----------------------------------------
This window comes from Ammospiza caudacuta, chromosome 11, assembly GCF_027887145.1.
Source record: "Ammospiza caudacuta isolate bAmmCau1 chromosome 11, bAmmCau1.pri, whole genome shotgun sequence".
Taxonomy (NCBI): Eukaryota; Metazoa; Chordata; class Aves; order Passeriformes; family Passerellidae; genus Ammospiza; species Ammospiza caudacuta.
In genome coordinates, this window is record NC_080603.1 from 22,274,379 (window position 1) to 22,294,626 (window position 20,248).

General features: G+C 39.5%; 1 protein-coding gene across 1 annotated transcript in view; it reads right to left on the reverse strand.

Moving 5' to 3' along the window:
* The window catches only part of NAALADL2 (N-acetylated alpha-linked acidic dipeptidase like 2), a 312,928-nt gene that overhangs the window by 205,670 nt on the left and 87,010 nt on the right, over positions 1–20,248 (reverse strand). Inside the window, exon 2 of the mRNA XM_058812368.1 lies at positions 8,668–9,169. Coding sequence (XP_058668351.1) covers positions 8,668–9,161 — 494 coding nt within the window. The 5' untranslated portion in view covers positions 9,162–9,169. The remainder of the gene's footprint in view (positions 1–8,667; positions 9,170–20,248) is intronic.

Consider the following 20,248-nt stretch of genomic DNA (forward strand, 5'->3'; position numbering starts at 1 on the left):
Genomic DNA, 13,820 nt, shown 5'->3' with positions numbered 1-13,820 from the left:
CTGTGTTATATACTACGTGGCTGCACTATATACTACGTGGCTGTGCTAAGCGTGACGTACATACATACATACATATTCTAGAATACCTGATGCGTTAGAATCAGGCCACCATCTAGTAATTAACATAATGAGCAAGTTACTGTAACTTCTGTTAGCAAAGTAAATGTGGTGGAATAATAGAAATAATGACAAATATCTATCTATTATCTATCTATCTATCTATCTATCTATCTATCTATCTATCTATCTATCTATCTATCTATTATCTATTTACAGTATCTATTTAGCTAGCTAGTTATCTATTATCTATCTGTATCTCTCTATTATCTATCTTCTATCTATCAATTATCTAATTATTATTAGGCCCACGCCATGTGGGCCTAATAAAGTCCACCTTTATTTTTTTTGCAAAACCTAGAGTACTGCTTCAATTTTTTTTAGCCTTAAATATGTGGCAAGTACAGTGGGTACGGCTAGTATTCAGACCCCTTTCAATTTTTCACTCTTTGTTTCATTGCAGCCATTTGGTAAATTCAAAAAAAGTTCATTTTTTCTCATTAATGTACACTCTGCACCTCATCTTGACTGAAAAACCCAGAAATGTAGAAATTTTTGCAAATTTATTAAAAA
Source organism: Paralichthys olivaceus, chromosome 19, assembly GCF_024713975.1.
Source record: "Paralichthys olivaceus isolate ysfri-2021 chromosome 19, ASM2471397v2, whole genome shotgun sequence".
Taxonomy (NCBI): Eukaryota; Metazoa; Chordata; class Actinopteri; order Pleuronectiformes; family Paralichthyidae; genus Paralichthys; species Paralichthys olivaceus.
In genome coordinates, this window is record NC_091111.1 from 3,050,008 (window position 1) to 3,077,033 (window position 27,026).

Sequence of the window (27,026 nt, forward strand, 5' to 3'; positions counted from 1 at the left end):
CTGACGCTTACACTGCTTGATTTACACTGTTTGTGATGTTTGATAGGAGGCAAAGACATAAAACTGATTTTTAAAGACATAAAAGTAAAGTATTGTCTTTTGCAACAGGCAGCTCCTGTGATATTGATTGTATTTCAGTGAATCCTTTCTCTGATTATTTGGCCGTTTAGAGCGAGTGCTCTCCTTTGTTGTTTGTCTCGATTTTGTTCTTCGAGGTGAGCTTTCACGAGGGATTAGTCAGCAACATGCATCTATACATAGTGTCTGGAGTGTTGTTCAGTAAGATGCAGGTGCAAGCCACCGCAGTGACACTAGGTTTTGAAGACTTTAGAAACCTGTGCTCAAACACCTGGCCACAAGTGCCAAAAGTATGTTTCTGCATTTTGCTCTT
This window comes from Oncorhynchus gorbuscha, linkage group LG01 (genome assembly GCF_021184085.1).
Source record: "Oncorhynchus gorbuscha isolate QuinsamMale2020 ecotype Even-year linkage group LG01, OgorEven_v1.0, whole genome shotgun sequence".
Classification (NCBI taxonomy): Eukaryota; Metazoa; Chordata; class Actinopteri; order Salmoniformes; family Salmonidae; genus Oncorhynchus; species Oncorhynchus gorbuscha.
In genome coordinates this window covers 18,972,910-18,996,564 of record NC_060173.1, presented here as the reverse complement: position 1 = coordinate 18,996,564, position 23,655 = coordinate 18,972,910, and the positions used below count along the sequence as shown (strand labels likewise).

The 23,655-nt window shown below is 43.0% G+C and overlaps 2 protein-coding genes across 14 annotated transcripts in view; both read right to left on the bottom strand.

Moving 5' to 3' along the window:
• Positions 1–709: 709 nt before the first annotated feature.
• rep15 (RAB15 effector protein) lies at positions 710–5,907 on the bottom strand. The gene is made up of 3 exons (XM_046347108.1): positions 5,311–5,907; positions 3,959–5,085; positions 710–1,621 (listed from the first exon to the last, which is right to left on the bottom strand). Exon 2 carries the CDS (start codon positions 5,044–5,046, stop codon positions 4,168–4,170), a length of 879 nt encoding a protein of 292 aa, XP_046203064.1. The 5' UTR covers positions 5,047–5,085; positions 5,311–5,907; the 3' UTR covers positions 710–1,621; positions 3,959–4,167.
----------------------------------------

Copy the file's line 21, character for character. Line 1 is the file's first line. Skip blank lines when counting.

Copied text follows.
The 23,655-nt window shown below is 43.0% G+C and overlaps 2 protein-coding genes across 14 annotated transcripts in view; both read right to left on the bottom strand.